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On the dark net we can buy database leaks with nicknames, emails addresses, passwords, questions/answers to prove identity, and other fields. Sometimes the passwords/answers are in clear, sometimes only hashed without unique salt, and we could use rainbow tables to found the password and/or answers.

Most users on the Internet use the same password and answers on many websites. This means if an attacker could obtain an email/password with a db leak, he could connect easily to the user account on multiple websites.

Experts suggest to use 2FA, for example the user can install Google Authenticator on his mobile device, then when the user/attacker try to login from a desktop browser, a confirmation is required on the mobile.

Great, but the problem of this method is the user needs to save somewhere his backup codes on the Internet (if his house burns), and they need to easily access these files without his mobile Google Auth app in case if he lost their phone.

We could imagine that most of users will save their backup codes on a cloud storage or maybe send them to yourself per email. The problem is here, because the attacker can have access to the user services not protected by 2FA. This mean the attacker could check on each cloud storage services with the email/password of the user, and just make a search to find each file that matches "Backup-codes-*.txt"

This is a possible vector of attack. There is a solution to prevent this attack please?

closed as too broad by S.L. Barth, Tobi Nary, ThoriumBR, Steve, Rory Alsop Sep 24 '17 at 14:20

Please edit the question to limit it to a specific problem with enough detail to identify an adequate answer. Avoid asking multiple distinct questions at once. See the How to Ask page for help clarifying this question. If this question can be reworded to fit the rules in the help center, please edit the question.

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    But your question body is very confusing. If your question is how to protect your users from their own mistake of credential re-use, then 2FA is the mechanism that has been created to do this. But you state this. You then switch topics to say that the password recovery mechanism could also share info, which is another topic. 2FA has proper mechanisms for recovery, but there is only so much you can do to protect users from their own actions. – schroeder Sep 22 '17 at 8:44
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    Yes, the question is how to protect my users from their own mistake of credential re-use. I speak about 2FA just to explain it's not enough as solution because of recovery account solution ("I forgot my device"). I've updated my post, I hope it's more clear. Thanks – lakano Sep 22 '17 at 8:57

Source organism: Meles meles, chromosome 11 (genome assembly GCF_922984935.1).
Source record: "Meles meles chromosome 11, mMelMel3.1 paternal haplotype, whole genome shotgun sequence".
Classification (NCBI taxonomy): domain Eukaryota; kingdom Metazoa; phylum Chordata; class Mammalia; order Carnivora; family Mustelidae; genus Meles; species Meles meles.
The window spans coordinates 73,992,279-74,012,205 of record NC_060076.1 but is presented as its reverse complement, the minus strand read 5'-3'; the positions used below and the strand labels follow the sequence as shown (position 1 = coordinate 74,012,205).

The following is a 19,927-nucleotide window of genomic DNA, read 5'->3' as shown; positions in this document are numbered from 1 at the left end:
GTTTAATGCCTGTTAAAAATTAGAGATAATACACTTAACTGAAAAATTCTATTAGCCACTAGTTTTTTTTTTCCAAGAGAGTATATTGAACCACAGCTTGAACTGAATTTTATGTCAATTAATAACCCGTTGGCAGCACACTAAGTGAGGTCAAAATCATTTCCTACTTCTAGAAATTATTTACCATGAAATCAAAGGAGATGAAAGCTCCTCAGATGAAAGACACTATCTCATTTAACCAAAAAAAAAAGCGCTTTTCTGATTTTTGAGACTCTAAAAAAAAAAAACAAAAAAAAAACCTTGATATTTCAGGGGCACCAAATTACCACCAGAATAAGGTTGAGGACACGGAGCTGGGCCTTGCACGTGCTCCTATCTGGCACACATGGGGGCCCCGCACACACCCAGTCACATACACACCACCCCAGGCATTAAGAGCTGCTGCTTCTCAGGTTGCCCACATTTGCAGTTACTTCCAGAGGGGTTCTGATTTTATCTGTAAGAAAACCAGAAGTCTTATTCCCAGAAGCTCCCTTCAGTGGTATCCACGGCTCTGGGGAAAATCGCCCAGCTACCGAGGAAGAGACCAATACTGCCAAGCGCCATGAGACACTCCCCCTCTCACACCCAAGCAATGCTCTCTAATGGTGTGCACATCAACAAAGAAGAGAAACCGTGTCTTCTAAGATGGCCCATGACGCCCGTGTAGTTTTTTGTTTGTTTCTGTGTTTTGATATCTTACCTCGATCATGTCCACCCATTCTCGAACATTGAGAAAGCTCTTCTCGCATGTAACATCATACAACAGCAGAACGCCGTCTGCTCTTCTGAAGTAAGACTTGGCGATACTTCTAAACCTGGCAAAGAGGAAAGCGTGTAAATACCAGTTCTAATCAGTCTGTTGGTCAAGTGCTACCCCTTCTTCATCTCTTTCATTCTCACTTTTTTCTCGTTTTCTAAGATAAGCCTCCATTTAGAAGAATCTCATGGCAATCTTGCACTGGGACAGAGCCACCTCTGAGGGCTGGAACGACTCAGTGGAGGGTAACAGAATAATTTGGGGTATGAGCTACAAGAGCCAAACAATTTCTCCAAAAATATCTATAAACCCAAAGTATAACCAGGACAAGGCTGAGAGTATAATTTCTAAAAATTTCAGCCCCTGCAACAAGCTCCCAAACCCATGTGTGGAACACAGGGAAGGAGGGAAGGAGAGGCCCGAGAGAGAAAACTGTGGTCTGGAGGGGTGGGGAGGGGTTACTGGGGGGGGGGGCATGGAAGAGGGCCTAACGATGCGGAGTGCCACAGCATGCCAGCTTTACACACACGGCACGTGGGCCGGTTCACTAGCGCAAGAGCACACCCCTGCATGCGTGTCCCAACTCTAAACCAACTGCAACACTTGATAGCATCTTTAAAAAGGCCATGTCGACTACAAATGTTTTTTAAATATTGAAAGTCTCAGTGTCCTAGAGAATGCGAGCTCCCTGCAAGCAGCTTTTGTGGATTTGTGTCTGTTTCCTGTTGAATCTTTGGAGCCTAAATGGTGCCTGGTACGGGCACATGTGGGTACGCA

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    Obligatory xkcd: xkcd.com/792 – a CVn Sep 22 '17 at 8:57
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    You can't save you users from all their own mistakes. – jigfox Sep 22 '17 at 9:08
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    "the attacker could easily make a research to find the backup codes" If the attacker is persistent enough, they are pretty much guaranteed to get in. However, for the huge majority of people, attackers don't care about you or your account; all the care about is getting access to some account. (Same with burglars; they don't care about you or your stuff, but they do care about stuff. That's why making yourself and your home a little less attractive can be sufficient deterrent.) On the whole, very few people are specifically targetted. – a CVn Sep 22 '17 at 9:48
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One of many reasons why you shouldn't build your own security from scratch (sometimes called "roll your own"), is that if you think there's a major problem with a security system and you can fix it as an amateur, usually you're wrong, not the security system. In most cases either your risk assessment is off and you're blowing a vulnerability way out of proportion, or there are well-established ways to mitigate the issue and secure the issue you've found. In some cases you're wrong altogether and it's not really a vulnerability.

We're not resistant to new ideas here, we're resistant to news ideas suggested by people who haven't demonstrated they accurately understand the issues or the advantages of industry standard alternatives.